The video camera market is undergoing a transformation. Compact video cameras like those formerly made by Cisco's defunct Flip division are slowly disappearing now that we have smartphones which record at 1080P HD. Smartphone cameras can't match the quality of a dedicated video camera, but they're good enough for most people. If you need more than what your camera phone can deliver, you should take a look at the Canon Vixia HF M41. The M41 is a monster with 32GB of internal flash memory and dual SDCX slots in case you need even more storage. It shoots in 1080P HD and has a touch and track autofocus that lets you tap the screen to focus on a single subject. It's a solid performer and is compatible with iMovie '11.
Panasonic also makes quality video cameras both for the consumer and the professional. In its consumer line, a favorite is the Panasonic TM90 which has the HYBRID O.I.S. (optical image stabilizer) to produce crisp, clear, shake-free video. It records 1080/60P HD and can capture in 3D when a special 3D conversion lens is attached to the camera.
Shock and Waterproof Cameras
Canon and Nikon go head to head again with two cameras that are waterproof, cold-proof and shockproof. Both the 16-megapixel Nikon COOLPIX AW100 and the 12-megapixel Canon PowerShot D10 are rugged cameras that'll survive almost anything you throw at them.
For some solid advice on security cameras, you don't have to look any farther than our own Auntie TUAW. She recommends the Logitech security systems which are easy to setup and have companion iOS software. NightOwl also provides an all-in-one security package that works with iOS. Surprisingly, Panasonic, one of the top makers of security cameras, doesn't have an iOS app, but their cameras are compatible with third-party surveillance apps like Mobiscope from Shape Services.
Baby Monitors with Video Cameras
We've had the chance to review two remote video baby monitoring system. Both the iBaby and WiFi Baby 3G let you watch your baby while you are in the next room or away on business. The iBaby has the edge if you need a camera that can pan and tilt, while the WiFi Baby 3G is better for those who a want a monitor that deliver a bright, crisp image even at night. You can read our review of the iBaby and the WiFi Baby 3G.
GorillaPod is a flexible tripod for photographers on the go. It fits in a bag, and it's bendable legs means its can be mounted on almost any surface.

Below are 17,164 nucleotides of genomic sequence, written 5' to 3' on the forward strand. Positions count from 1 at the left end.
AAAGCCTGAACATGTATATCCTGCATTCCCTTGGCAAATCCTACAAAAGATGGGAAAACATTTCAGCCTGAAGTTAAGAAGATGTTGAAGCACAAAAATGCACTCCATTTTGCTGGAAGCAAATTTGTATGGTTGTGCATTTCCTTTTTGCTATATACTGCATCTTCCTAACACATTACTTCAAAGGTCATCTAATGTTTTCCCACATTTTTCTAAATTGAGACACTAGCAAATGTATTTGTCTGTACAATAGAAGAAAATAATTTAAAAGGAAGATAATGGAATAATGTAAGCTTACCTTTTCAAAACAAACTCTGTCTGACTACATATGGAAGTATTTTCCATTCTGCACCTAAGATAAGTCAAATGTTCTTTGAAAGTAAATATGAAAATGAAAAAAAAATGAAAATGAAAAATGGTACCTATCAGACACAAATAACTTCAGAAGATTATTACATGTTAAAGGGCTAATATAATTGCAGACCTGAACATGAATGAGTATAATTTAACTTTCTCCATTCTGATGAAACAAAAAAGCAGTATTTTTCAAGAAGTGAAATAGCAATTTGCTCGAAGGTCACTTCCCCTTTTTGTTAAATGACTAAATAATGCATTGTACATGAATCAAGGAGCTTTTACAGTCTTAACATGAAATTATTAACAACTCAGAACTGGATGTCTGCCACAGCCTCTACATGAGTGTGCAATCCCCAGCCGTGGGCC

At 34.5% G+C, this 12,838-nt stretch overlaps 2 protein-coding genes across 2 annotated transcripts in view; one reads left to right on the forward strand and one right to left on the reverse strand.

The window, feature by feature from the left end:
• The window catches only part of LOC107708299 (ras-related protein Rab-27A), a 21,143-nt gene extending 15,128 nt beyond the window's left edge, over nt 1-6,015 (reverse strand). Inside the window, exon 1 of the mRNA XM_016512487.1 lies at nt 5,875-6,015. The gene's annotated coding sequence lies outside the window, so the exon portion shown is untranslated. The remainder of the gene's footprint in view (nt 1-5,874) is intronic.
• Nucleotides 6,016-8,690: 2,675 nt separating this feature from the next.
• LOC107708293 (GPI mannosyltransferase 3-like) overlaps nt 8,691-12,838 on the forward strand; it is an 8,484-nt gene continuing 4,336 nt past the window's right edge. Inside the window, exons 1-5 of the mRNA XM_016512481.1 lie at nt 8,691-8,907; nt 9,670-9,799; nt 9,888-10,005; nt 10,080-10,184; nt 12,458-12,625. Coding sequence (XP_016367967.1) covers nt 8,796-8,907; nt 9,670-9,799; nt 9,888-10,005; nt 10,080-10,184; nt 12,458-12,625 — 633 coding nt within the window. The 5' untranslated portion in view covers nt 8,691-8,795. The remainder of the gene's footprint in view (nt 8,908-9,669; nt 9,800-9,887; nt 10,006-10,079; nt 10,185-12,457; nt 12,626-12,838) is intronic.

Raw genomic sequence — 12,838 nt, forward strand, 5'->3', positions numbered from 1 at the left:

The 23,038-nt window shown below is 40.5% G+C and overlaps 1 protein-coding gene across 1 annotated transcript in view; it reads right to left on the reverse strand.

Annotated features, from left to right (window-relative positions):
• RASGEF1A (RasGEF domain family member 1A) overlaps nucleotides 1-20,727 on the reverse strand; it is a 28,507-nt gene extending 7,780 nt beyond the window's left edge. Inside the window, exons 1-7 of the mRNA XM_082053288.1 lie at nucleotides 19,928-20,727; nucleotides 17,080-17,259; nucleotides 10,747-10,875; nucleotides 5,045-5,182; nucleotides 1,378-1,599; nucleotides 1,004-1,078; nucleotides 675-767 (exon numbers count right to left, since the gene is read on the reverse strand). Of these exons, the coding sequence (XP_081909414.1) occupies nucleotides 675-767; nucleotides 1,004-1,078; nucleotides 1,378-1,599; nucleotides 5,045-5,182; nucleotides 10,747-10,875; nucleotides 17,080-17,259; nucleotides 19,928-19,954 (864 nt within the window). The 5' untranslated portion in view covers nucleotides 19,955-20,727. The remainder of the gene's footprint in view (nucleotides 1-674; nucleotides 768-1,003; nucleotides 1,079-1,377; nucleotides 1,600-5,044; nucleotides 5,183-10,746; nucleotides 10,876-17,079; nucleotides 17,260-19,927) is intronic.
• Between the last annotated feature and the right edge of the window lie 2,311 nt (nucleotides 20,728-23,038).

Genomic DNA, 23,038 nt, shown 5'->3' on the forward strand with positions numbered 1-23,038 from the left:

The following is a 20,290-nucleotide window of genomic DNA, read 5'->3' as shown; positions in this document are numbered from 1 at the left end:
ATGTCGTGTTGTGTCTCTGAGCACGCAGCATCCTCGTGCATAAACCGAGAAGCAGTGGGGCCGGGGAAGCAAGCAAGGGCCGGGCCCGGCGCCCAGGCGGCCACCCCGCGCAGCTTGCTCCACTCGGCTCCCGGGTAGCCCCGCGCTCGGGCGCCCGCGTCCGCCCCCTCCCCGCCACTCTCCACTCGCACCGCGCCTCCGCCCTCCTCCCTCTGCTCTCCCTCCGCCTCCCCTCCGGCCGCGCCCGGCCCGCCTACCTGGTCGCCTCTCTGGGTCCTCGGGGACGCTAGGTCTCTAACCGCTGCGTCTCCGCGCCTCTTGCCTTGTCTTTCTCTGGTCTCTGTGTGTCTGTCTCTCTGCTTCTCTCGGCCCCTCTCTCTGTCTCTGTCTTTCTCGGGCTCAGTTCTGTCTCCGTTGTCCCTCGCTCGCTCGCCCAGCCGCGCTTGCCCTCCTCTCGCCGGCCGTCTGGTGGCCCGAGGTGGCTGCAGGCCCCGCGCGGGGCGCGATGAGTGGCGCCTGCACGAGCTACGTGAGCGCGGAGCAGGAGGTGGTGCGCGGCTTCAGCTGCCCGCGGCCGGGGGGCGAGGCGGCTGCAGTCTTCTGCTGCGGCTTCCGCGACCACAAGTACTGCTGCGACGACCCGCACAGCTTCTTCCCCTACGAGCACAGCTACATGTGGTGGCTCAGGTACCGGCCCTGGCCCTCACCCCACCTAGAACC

Eye-Fi makes a series of WiFi-enable SD cards that'll let you transfer your images wirelessly from your camera to your computer. You can also transfer media to an online service like Photobucket.
Rogue FlashBenders and Professor Kobre's Lightscoop are two accessories to help you manage the output from a camera flash. The FlashBenders fit a shoe mount flash and help you direct and diffuse the output of the flash. The LightScoop is a similar product except it attaches to a camera with a permanent pop-up flash.
Optoma Pico PK301 Projector is a 16:9 projector small enough to fit in your pocket. The projector will display an 854 x 480 resolution image, up to 72-inches in size. It's terrific for anyone who travels to do presentations.
iPhone Camera Accessories
Photojojo's iPhone Lens Dial is a set of three lenses for the iPhone 4 and 4S. The lenses include a 0.33x fisheye lens, a 0.7x wide angle lens, and a 1.5x telephoto lens. All three are mounted on a rotating dial which is part of larger aircraft-grade aluminum case. The case-lens combo will both enhance your camera and protect your phone.
Olloclip is another camera lens set for the iPhone 4/4S. It's a little less expensive than the Photojojo, because it's a smaller slip-on device that sits on the corner of your iPhone. It includes a fish eye lens, a wide angle lens and a macro lens. The Olloclip can hold only two lenses at a time. You need to switch one out, if you want to use the third.
Glif is an elegant iPhone stand and tripod mount. It started as Kickstarter project and took off from there. I can see why; the design is simple, functional and beautiful.
GorillaMobile is a smaller version of the GorillaPod for the iPhone. It's perfect for those hard-to-get shots you can't reach with a conventional tripod.
RainBallet is a waterproof case with Sharpvue lenses on the front and back of the case. It takes your iPhone 4/4S and turns it a high-quality, waterproof camera.